You’ve been wearing your writer hat. The creative juices have been flowing. Now it’s time to turn off the spigot and change to the editor hat. With this flip of a hat, you have become your own worst enemy. No more admiring of your beautiful prose, clever plot and interesting characters. Now you’re going to study every aspect of your book with a critical eye and judge what stays, what changes, and what goes. Do your job well, and you will have transformed your flawed piece of writing into the work of art you set out to create.
It is a good idea to put some distance between you and your work before undertaking revisions. Put it aside and start something else. Take a vacation. Read a few books. The goal is to allow your mind to disengage from the nitty gritty of the story so you can come back to it with a fresh eye. This requires as much emotional detachment as you can muster. Not an easy task given the blood, sweat and tears you have put into your work up until now. But necessary.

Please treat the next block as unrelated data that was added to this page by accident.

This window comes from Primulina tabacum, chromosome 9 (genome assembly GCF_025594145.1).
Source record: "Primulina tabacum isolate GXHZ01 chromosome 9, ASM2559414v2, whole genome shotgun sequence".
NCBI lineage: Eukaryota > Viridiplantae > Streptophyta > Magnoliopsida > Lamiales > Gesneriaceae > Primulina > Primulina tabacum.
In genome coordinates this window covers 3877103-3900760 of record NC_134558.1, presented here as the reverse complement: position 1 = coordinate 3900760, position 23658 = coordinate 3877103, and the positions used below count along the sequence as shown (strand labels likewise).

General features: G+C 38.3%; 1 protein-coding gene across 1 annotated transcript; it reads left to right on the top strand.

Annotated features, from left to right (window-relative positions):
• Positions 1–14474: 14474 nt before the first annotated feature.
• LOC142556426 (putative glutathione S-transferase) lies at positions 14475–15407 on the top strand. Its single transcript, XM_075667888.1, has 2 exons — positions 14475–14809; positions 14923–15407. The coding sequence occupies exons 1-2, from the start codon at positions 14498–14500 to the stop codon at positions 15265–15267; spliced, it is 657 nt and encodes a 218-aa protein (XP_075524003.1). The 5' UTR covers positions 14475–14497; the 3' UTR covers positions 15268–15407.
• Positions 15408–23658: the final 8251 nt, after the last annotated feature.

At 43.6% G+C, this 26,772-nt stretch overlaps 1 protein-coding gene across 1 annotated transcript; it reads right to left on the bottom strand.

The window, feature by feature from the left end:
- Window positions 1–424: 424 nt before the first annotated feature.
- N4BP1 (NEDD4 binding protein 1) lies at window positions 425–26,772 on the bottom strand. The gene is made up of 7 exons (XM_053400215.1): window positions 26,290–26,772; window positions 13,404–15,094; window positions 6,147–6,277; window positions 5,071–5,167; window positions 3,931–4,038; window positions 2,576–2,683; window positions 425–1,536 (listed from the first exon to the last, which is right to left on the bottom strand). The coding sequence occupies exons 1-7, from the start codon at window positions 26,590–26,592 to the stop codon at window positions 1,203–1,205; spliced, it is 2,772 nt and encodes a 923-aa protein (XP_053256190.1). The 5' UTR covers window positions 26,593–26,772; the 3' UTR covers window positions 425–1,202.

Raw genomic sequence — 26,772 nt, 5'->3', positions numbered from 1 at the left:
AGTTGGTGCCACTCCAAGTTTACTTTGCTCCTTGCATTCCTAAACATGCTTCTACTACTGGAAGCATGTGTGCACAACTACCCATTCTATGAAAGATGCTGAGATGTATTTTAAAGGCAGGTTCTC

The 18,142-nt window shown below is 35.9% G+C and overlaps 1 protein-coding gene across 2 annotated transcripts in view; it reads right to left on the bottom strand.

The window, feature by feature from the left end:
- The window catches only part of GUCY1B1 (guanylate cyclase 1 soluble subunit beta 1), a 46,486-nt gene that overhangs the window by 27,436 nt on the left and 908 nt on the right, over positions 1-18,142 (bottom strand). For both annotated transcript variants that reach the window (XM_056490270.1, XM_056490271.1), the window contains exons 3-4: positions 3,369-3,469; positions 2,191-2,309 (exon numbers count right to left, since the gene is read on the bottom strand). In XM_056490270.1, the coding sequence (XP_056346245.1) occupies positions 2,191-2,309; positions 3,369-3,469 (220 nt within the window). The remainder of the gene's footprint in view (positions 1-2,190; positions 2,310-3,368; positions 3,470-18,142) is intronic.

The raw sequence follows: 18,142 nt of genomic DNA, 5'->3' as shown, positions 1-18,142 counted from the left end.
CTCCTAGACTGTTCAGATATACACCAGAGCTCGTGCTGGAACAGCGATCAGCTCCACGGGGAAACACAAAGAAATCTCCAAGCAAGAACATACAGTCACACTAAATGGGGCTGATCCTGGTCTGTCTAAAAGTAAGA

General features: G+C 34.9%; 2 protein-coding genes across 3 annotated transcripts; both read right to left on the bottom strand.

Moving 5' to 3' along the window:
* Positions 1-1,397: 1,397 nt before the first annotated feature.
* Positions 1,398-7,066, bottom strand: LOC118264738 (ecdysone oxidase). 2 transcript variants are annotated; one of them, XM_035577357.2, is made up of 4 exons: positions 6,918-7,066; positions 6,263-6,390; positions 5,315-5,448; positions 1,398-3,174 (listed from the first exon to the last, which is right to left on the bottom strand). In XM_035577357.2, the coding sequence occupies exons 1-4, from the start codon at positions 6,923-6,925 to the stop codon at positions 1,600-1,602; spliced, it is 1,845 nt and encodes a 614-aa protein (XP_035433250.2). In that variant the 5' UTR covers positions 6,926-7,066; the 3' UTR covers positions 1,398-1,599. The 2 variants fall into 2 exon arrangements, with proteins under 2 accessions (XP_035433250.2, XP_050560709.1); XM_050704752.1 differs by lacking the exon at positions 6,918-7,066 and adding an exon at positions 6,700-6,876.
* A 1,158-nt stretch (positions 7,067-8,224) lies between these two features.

Many new writers look to their family and/or friends to be their first editor. This is not a good idea for several reasons. A first draft is bound to be squishy, even hopeless in its present form. If your reader is honest about the book’s shortcomings, it can be a devastating blow that drives you away from your work for weeks, months, or forever. On the other hand, if you get a glowing but dishonest evaluation, you will have gained no insight into what you need to do. You are the writer, and only you can know the intricate workings of your plot and characters. Therefore, it is best for you to wield the knife yourself.
Once you have steeled yourself to accept the notion that nothing in your manuscript is sacrosanct and everything is on the chopping block, you will be ready to begin the revision process. Click on the links below to read my specific tips for self-editing.